Do We Recognise Jesus?

– Easter Wednesday-

When they drew near to the village to which they were going, he made as if to go on; but they pressed him to stay with them. … So he went in to stay with them. Now while he was with them at table, he took the bread and said the blessing; then he broke it and handed it to them. And their eyes were opened and they recognised him; but he had vanished from their sight. Then they said to each other, ‘Did not our hearts burn within us as he talked to us on the road and explained the scriptures to us?’ [Luke 24:28–32]

In many of the readings leading up to the Passion of Christ, we saw that the Pharisees could not recognise the Messiah. Jesus did not fit their idea of who the Messiah should be. In the end, they rejected him and worked for his crucifixion. In today’s gospel, we see a different situation emerge. This time it is not the Pharisees who fail to recognise Jesus; instead, it’s two of his disciples.

Yet, unlike the Pharisees, although they didn’t recognise Jesus, these disciples are happy for this stranger to walk with them, and they listen intently to what he has to say. Their predisposition to this stranger is open, welcoming, and attentive. It reveals that even though these disciples had walked with Jesus, they didn’t assume to know everything. They’re not telling this stranger what to think. Instead, they are open to learning more.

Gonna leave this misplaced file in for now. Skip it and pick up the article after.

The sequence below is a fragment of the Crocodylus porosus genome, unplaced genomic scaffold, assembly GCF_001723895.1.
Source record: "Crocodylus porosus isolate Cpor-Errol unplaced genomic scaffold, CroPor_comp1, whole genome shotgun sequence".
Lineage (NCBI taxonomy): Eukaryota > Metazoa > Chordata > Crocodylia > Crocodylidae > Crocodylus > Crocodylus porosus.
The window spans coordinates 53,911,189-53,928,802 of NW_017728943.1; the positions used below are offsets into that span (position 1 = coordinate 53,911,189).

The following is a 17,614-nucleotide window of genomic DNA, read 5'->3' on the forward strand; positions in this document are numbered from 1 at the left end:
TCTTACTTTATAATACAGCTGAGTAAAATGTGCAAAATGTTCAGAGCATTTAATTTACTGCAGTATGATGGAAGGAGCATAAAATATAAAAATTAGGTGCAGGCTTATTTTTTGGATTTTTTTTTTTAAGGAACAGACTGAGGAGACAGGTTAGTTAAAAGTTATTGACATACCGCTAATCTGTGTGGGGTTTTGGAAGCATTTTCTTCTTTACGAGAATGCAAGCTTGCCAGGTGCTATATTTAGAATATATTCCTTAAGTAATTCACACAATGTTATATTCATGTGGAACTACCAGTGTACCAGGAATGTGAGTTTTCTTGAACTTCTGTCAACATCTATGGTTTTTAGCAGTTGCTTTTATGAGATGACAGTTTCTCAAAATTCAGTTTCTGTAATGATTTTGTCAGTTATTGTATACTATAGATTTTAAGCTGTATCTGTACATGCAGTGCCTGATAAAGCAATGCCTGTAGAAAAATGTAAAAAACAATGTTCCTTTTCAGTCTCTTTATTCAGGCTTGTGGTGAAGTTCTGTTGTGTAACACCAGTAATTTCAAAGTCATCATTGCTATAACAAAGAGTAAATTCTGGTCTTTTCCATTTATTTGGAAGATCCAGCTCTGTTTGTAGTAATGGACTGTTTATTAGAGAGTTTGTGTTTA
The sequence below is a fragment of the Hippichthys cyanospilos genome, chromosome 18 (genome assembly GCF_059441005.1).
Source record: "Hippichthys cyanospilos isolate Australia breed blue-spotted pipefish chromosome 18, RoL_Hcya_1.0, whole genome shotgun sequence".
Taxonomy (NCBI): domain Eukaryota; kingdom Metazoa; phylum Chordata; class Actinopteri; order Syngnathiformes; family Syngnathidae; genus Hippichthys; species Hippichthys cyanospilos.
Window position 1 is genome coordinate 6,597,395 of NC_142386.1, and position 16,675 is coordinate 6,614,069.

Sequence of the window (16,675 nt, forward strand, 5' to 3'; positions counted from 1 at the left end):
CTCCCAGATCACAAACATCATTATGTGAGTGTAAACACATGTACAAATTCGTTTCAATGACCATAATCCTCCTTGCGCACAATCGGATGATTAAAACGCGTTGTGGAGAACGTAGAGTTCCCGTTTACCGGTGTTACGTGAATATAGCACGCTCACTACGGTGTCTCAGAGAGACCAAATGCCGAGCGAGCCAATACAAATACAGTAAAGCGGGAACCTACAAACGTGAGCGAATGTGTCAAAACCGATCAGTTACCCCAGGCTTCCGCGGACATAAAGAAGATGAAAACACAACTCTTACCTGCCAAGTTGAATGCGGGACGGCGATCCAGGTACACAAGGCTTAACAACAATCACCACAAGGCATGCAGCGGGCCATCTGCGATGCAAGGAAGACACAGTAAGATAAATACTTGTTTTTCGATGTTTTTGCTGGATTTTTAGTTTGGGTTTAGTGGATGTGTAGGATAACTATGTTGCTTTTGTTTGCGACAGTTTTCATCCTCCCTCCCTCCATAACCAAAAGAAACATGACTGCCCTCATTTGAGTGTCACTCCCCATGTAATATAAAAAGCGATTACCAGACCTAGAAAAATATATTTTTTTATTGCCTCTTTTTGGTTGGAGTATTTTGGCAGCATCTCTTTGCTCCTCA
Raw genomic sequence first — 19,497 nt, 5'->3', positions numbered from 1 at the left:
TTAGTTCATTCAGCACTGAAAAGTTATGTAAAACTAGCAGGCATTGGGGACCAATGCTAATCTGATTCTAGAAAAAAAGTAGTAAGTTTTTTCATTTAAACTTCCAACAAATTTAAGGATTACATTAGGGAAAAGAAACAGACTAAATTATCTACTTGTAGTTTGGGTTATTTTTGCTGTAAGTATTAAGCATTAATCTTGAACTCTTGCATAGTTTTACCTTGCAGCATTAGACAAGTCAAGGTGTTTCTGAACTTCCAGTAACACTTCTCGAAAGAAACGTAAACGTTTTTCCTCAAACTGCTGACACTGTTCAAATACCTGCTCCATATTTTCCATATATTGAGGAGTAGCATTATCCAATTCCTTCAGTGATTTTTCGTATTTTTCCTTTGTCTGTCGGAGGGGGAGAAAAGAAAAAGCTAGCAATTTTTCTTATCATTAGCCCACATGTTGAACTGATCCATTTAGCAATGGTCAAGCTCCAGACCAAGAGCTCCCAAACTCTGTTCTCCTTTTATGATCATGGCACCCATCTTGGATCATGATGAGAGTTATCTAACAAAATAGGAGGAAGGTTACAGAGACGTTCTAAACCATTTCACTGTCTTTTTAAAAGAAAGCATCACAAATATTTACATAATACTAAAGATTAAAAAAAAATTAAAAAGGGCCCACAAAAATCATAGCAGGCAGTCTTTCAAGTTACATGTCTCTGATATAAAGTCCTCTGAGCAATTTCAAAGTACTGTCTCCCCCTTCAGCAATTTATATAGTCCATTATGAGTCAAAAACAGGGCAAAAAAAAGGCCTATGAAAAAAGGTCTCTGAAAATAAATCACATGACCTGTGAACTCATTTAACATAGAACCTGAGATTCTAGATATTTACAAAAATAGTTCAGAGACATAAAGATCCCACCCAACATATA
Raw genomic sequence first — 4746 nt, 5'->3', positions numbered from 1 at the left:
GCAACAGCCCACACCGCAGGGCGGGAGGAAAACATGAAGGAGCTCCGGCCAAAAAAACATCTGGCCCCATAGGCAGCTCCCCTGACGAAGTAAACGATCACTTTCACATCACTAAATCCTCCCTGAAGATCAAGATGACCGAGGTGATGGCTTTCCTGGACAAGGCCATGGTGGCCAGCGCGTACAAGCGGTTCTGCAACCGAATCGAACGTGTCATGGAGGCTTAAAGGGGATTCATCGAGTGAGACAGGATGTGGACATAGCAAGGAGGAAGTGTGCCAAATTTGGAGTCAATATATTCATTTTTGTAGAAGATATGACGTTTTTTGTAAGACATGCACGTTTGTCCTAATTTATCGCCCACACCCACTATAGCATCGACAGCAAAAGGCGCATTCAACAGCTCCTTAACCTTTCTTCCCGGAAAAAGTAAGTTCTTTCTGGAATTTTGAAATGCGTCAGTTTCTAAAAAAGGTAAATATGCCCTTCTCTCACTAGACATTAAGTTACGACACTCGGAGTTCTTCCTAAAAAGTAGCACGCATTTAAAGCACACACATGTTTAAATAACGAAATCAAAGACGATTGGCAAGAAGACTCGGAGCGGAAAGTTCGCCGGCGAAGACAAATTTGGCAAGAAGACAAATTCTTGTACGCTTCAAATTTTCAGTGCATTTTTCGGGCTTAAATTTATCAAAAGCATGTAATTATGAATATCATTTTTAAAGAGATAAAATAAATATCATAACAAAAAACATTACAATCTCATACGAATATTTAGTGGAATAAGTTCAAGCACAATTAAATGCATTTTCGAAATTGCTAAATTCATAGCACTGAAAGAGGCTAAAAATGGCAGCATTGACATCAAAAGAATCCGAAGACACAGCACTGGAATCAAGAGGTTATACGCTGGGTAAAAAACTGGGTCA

They don’t simply listen to this stranger; they even invite him to stay with them and to share a meal with them. Had they not made the invitation, they may never have come to see who it was who was in their presence. It was at the table that they “recognised him at the breaking of the bread.”

The risen Christ can appear to us in ways we don’t expect and don’t recognise. Jesus himself explains that he is present in those who are poor, sick, in prison, hungry, and so on (Matthew 25:31–46). As such, we are challenged to be attentive to the presence of the risen Christ in everyone we meet. The disciples, upon reflection, recognised that there had been something divine about their encounter with the stranger. They state, ‘did not our hearts burn within us as he talked to us on the road and explained the scriptures to us?’ Though they hadn’t yet recognised Jesus, their hearts were aflame as they accompanied that stranger. To be attentive to the presence of Christ in others begins with being attentive to our own hearts as we encounter others. When Jesus is present, our hearts burn within us like those of the disciples on the road to Emmaus. The light of the world is penetrating our hearts.

Holy Spirit, enable us always to be attentive to the presence of Christ in the stranger. May our hearts always burn in the presence of the Lord.

by Peter Pellicaan

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